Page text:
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Spreading Garden
by Dan Clost
by Dan Clost


First serious garden earned 25 cents from the Kemptville Horticultural Society when I was 12. Have been poor in horticulture ever since but rich in spirit.

Went to work writing the Good Earth column (over 500 articles published in newspaper, magazine, website and journal.) and learned that what was printed wasn't what I wanted to say and certainly not what Gentle Reader understood me to say. Subsequently have developed a certain clarity and economy of words.

Day job- nursery and production manager for a large nursery/garden centre
Side job- Garden restoration and renovations, design consultations, remedial pruning.
Night job- garden writer and communicator (overnight success in another 20 years)

Dan gardens in Canadian Zone 5b

March 21, 2004

Last night I spent more than a few minutes pulling wild grape vines out of our lilac trees. A few days ago, a similar amount of time was dedicated to rooting up wild summer phlox from the veggie patch. In the front garden, pearly everlasting snatched away some more leisure time with its tenacious resistance to weeding. Wild cucumber vines poking into the yard from another corner proved particularly troublesome. Did you know they will regenerate from even the tiniest bit left behind.

Does this leave you with the impression that our neighbours are irresponsible louts with little regard for others’ estates? It shouldn’t because these are exceptionally persistent “weeds” common to the area. They’re sort of like the dandelions and chickweed invaders of the lawns. In fact, there seems to be a new weed, so far unidentified, that appeared almost overnight in three adjoining yards. (It’s very similar to tradescantia or spiderwort except that it seems to be a vine. The flowers have only three petals of a pale sky blue colour. If you have an idea, please let me know.) None of us had done anything new in that area so we surmised that a passing bird had deposited a seed or two.

Somewhere, on our own bits of this good earth, are sections that seem to resist our abilities to establish any form of desirable plant life. Perhaps the soil conditions aren’t quite right, there’s too little light, not enough moisture, too much wind etc. etc. Several different types of shrubs and perennials have all succumbed to this patch. (For whatever reason, the assumption here is that you are unable to modify the limiting conditions.)

In desperation we begin to look for “tough”, “native’, or “aggressive” as descriptors in the plant’s biography. Some of these plants are relatively benign in that they will stay where we plant them. Others, however, are megalomaniacs with a desire to conquer the world, beginning with your yard; think Chinese lantern, silver dollar plant, Jerusalem artichoke.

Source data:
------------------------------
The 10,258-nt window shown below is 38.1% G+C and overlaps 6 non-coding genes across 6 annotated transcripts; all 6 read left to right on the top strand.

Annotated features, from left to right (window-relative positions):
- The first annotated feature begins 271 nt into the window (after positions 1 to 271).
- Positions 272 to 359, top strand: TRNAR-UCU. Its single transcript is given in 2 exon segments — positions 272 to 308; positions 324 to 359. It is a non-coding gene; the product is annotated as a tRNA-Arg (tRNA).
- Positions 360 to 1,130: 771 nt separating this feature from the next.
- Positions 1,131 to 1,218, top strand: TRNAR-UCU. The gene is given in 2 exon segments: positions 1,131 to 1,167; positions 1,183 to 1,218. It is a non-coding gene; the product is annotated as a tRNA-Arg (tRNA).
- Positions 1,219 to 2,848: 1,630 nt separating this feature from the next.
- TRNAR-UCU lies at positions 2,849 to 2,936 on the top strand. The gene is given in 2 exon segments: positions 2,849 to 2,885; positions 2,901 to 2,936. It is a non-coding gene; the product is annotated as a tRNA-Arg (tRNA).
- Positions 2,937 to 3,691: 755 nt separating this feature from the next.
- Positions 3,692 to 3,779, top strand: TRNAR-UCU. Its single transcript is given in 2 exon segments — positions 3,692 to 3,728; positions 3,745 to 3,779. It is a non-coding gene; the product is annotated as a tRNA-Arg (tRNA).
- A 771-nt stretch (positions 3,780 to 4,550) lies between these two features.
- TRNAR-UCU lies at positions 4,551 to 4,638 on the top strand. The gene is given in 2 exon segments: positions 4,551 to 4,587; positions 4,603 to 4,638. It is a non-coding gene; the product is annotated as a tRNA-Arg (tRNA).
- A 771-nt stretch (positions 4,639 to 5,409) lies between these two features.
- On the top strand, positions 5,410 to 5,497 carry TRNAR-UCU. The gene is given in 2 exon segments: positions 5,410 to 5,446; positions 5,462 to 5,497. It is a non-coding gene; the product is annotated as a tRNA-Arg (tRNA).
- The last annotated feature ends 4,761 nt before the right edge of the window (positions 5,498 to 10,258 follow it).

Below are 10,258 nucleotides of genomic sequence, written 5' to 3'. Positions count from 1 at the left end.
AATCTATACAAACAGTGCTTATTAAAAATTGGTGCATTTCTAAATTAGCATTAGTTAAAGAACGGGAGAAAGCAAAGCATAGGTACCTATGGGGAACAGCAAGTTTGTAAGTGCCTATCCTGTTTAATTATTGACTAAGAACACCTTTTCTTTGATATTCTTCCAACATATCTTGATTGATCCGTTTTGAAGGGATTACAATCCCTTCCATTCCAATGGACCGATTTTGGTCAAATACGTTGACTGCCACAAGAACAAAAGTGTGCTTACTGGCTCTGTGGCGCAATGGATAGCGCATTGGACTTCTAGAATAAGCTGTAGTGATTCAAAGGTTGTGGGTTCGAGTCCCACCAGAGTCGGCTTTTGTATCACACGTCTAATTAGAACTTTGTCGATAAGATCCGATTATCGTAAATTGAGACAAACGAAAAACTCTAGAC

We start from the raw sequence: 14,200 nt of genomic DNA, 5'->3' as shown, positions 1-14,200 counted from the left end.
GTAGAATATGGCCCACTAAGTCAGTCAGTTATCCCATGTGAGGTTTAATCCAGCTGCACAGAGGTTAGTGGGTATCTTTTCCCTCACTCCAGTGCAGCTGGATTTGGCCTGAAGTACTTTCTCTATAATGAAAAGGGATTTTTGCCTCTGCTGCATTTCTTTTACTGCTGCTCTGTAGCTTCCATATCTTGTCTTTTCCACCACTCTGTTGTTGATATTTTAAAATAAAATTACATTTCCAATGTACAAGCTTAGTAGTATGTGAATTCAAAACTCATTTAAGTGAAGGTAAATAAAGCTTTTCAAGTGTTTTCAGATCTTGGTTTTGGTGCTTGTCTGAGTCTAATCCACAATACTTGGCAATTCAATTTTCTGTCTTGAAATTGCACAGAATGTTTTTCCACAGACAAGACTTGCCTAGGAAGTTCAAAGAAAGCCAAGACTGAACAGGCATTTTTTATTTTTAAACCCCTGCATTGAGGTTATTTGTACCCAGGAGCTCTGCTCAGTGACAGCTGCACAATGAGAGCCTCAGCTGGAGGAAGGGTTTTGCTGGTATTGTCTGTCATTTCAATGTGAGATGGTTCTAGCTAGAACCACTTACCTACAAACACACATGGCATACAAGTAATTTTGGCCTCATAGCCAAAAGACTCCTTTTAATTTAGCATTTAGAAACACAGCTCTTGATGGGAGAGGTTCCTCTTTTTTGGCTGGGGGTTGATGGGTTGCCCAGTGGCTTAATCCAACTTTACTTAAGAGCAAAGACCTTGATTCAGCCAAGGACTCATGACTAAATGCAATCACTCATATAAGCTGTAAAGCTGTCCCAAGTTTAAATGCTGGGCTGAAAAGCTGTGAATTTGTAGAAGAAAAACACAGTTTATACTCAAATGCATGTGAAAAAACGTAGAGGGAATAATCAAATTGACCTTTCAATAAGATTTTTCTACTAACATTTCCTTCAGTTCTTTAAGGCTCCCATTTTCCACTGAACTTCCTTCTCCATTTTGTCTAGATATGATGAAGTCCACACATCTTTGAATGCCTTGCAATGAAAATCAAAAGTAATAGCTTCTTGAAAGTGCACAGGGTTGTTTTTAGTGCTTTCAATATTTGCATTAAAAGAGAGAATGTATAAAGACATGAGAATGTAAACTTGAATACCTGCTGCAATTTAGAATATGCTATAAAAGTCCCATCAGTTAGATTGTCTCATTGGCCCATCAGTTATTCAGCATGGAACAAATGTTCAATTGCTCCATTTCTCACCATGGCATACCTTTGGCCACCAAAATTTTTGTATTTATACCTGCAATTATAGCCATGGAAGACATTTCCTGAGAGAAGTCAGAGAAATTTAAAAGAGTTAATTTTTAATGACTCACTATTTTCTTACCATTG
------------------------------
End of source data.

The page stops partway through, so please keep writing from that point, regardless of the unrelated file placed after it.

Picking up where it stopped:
This is where we need to be careful, Gentle Reader. We need to take responsibility for our gardening practices that might result in a negative impact on our neighbours’ estates. In the newer developments, the houses seem to be larger and the available gardening space seems to be shrinking. As a result, our gardens, as individual as we would like them to be, are really just sections of the larger communal plot. Changes in your bit will have an effect on all the other bits. The effects from large-scale alterations should be easy to spot. For example, you decide that a birch clump would be the ideal specimen to frame your backyard and provide a bit of privacy at the same time. Did you think about its shadow? Will it block precious sunlight from your over-the-fence neighbour’s rose garden?

Sorry, GR, I seem to have digressed a titch. Let’s back to the problematic small plants.

There are some plants that are quite pretty and certainly should be considered for inclusion in your designs. Perhaps, though, you might think about potting them up in decorative containers rather than planting them into the flowerbeds. Here’s a hit list of my choices for pretty invaders.

Anaphalis, or pearly everlasting. This pretty little thing will escape into your lawn if the grass isn’t thick enough to shade it out. It will certainly spread through the flowerbed. Personal experiences attest to that.

Convallaria, lily of the valley, is a tough shade plant that muscles its way through asphalt. Euphorbia, pick any one the spurge types, can turn into a real problem in a patchy lawn. Nepata, catmint will spread and attract cats. Do you really want that in your yard? Does your neighbour?

Phalaris arundinacea, the dreaded ribbon grass is another one to avoid unless you want to cover an erosion prone site.

To all of these, and others, there are good alternatives. Be a responsible gardener, GR, and don’t fill up your neighbour’s yard with your poor choices.


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